Barak will forever be recalled as the person with his hands in his pockets, both literally and metaphorically. On the day of the publication of the Or Commission report, which did not take him too much to task, he was caught by the camera in the corridor of a hotel on his way to the elevator, wearing white trousers and a sporty purple shirt. His hands weren't in his pockets, though metaphorically speaking, he never took them out of there. For example, when he said laconically that he would respond after he reads the entire report.

No. No tug on his own trousers will help him lift off again, and even if the report did not take him to task too harshly, his transgression is too great to bear: It pulls his belly down, and with it the hips, and the trousers, too.

Wallowing in past sins

The documentary film by Yoash Tatari, "My Father the Nazi, My Father the Murderer," (SAT 3, Sunday, 10:30 P.M.) tells about the efforts of a German woman, a resident of Berlin, to discover the truth about her father's past. He was a member of the Gestapo and was stationed in Belgrade, where he directed the mass murder of Jews, Gypsies and Serbs. They were herded into the sealed compartments of trucks and asphyxiated by carbon monoxide that was channeled into the compartments when the engines were turned on. He was caught, tried and convicted in East Germany after the war, and died in prison. His daughter had only vague information about all this. She set out to discover the truth.

On the face of it, this is a completely banal - even fashionable, I would say - German story of self-laceration. What sets it apart from the many other books and films on the same subject is the totally kitsch-free regime the director imposed on himself. The nun-like face of his protagonist remains as petrified as a sculpture even in the face of the most horrific testimonies.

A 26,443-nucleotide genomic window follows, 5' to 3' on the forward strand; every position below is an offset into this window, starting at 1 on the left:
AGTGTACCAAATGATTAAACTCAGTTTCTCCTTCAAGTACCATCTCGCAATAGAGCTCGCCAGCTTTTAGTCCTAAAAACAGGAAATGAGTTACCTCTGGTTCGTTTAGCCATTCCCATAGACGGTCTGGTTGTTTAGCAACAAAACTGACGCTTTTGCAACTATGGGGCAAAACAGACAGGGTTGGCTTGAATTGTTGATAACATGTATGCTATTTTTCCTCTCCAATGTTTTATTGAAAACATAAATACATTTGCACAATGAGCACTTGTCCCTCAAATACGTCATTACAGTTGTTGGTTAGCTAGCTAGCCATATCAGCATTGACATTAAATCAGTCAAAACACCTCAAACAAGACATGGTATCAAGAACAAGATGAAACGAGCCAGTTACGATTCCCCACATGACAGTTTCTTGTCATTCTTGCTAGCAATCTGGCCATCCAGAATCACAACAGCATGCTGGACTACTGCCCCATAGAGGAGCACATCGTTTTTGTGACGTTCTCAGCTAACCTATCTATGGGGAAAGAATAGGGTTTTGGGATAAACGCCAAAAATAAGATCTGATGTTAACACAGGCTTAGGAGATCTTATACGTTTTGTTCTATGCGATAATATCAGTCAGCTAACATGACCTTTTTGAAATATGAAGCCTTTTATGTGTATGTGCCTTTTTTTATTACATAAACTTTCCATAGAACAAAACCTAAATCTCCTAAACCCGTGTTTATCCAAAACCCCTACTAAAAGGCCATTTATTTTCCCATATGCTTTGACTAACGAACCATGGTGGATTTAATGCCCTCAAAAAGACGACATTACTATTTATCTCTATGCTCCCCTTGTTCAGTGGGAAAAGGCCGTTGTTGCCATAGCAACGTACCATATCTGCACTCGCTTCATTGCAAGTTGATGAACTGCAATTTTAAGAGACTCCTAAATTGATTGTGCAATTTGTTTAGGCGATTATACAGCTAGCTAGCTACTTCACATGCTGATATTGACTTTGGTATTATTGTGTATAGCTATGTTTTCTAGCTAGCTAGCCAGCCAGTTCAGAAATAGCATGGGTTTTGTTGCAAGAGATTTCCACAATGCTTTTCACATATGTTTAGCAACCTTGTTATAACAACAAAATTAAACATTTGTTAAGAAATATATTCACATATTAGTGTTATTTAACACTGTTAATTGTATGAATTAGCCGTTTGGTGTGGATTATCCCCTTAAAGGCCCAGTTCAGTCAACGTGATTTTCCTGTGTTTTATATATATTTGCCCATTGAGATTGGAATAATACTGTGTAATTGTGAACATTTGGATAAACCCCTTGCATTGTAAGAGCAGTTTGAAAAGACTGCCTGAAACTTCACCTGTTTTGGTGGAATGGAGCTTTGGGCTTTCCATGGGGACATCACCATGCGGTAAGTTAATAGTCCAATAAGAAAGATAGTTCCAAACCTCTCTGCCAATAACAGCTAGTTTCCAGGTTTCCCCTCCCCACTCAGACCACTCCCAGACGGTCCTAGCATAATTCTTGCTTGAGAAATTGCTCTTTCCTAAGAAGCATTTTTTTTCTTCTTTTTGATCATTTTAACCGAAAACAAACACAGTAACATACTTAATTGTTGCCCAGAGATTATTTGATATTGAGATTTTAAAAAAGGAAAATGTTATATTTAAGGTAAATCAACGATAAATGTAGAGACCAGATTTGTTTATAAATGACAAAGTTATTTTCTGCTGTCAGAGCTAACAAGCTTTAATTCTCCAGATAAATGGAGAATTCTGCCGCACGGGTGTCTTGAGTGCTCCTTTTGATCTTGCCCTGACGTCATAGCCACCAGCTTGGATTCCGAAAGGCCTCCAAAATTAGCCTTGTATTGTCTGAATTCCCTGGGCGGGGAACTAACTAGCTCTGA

The staff of the various archives in Germany and Belgrade give her the material she requests in a politely businesslike way. Unintentionally, the archives and the commemorative institutions - they appear so sterile and orderly, and are open to every applicant - look like cemeteries of history. What the visual language, which is appallingly ironic and horrifyingly sharp, seems to be saying implicitly is that under the guise of commemoration, the role played by the junior officials in the annihilation is systematically being consigned to oblivion. Thanks to which the majority of the population of Germany can sleep quietly and claim innocence.

The daughter, Beate Niemann, discovers, among other matters, that the Berlin house in which she was raised was taken from a Jewish family named Leon and that her father gave them the run-around and saw to it that they were transported to a death camp. The visit to the grave of the remnants of the family in the Jewish cemetery of Berlin is a devastating moment in the film.

At first I thought, mistakenly, that the director, Yoash Tatari, must be a former Israeli who is now living in Berlin. It turns out, though, that he was born in Tehran to Christian-Assyrians, a minority that has been much persecuted, which is perhaps the source of his ability to descend to the roots of sadness. This is a film that has to be brought to Israel both as a lesson in documentary filmmaking and a lesson in the possibility of self-purgation, even if only in small part, by bravely wallowing in the sins of the past.

Next week

For fans of French literature, on France 5 (Sunday, 12:05 P.M.), there is an excellent literary program, set on a cruise boat that is anchored beneath the Mirabeau Bridge in Paris. An equally serious literary program is "Campus," broadcast on France 2, the successor of Bernard Pivot's legendary "Bouillon de culture."

Not to be missed on Arte is "The Big One," (Monday, 11:20 P.M.) a 1997 work by the documentary filmmaker Michael Moore ("Bowling for Columbine"). A journey in the wake of a company manager who is sent to give out certificates of excellence to the managers of the firm's branches across the United States becomes an allegory of the insanity of American capitalism.

The German channel SAT 3 offers a musical program every Saturday evening at 9:15 P.M. This time it will be Bellini's opera "Beatrice di Tenda," performed by the Zurich Opera House.

September 11 is not only the day on which the Twin Towers fell. On this day 30 years ago, Chile fell into the hands of the dictator Augusto Pinochet - with the generous help of the U.S., as everyone knows. To mark this September 11 event, SAT 3 will broadcast the film "Pinochet's Children" (Sunday, 10:15 P.M.), followed an hour later by the film "Scenes from a Dictatorship." The German channel takes another dig at America with a film about "artists against Bush" (Wednesday 11:15 P.M.)